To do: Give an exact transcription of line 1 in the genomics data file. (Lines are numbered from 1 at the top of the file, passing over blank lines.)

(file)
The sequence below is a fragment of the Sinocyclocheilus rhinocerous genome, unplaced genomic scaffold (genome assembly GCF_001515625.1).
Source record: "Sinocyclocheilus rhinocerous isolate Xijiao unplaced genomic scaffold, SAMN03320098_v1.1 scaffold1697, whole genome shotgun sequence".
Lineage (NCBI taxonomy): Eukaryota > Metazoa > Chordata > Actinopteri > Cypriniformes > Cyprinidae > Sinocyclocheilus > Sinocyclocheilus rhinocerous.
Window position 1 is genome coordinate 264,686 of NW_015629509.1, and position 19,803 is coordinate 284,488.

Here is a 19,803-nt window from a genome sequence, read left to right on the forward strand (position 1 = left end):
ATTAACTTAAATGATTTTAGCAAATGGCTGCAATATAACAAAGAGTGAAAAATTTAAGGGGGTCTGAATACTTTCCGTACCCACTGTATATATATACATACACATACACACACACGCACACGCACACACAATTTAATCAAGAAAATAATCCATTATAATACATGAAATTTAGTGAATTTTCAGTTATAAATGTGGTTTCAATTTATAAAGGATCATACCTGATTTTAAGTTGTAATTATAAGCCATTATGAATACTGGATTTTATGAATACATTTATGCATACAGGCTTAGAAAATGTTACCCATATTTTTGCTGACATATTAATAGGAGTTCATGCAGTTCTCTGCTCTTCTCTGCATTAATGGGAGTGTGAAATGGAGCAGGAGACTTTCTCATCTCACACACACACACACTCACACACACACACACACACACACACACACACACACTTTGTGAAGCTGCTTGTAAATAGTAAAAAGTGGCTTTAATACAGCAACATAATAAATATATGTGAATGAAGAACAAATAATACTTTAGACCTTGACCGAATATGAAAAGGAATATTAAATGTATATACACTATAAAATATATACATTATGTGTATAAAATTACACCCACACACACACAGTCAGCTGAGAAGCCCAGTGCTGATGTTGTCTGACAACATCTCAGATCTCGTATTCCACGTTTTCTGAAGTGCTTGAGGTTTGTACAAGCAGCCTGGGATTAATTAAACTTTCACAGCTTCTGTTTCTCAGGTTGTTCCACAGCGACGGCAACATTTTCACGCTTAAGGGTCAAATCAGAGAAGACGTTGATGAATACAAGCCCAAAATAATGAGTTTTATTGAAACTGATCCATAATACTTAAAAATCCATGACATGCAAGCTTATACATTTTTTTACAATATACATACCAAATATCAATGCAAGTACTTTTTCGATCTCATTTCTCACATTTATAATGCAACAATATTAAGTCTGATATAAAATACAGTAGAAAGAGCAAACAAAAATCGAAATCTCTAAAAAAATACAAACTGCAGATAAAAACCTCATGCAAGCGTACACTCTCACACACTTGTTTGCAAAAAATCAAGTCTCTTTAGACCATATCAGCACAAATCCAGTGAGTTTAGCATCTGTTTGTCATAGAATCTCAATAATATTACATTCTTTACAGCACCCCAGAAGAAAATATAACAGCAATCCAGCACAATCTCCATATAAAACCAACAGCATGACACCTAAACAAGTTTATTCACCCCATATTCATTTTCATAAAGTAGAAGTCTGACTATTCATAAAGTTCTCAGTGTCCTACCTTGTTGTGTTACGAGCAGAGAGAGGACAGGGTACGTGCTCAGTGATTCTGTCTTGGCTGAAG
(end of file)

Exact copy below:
The sequence below is a fragment of the Sinocyclocheilus rhinocerous genome, unplaced genomic scaffold (genome assembly GCF_001515625.1).